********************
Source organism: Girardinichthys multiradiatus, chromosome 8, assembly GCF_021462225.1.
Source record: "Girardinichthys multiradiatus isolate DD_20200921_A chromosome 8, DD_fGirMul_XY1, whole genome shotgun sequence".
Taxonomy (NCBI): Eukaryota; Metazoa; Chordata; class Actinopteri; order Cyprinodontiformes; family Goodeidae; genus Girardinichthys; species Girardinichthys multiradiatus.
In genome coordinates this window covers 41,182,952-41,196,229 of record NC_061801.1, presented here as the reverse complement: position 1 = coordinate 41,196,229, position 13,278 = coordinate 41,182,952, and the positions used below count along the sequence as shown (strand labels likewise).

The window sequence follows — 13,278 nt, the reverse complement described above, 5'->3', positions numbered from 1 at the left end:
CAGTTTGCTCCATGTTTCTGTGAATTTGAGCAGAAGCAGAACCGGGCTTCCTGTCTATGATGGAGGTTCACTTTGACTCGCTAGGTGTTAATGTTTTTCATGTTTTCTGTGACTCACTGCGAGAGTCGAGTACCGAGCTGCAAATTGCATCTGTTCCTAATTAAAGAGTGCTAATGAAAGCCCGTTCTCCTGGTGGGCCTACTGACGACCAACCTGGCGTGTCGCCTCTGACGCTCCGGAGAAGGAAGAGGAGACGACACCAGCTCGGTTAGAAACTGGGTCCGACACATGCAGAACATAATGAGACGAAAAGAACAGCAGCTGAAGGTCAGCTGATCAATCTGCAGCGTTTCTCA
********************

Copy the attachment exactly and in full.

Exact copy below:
Source organism: Girardinichthys multiradiatus, chromosome 8, assembly GCF_021462225.1.
Source record: "Girardinichthys multiradiatus isolate DD_20200921_A chromosome 8, DD_fGirMul_XY1, whole genome shotgun sequence".
Taxonomy (NCBI): Eukaryota; Metazoa; Chordata; class Actinopteri; order Cyprinodontiformes; family Goodeidae; genus Girardinichthys; species Girardinichthys multiradiatus.
In genome coordinates this window covers 41,182,952-41,196,229 of record NC_061801.1, presented here as the reverse complement: position 1 = coordinate 41,196,229, position 13,278 = coordinate 41,182,952, and the positions used below count along the sequence as shown (strand labels likewise).

The window sequence follows — 13,278 nt, the reverse complement described above, 5'->3', positions numbered from 1 at the left end:
CAGTTTGCTCCATGTTTCTGTGAATTTGAGCAGAAGCAGAACCGGGCTTCCTGTCTATGATGGAGGTTCACTTTGACTCGCTAGGTGTTAATGTTTTTCATGTTTTCTGTGACTCACTGCGAGAGTCGAGTACCGAGCTGCAAATTGCATCTGTTCCTAATTAAAGAGTGCTAATGAAAGCCCGTTCTCCTGGTGGGCCTACTGACGACCAACCTGGCGTGTCGCCTCTGACGCTCCGGAGAAGGAAGAGGAGACGACACCAGCTCGGTTAGAAACTGGGTCCGACACATGCAGAACATAATGAGACGAAAAGAACAGCAGCTGAAGGTCAGCTGATCAATCTGCAGCGTTTCTCA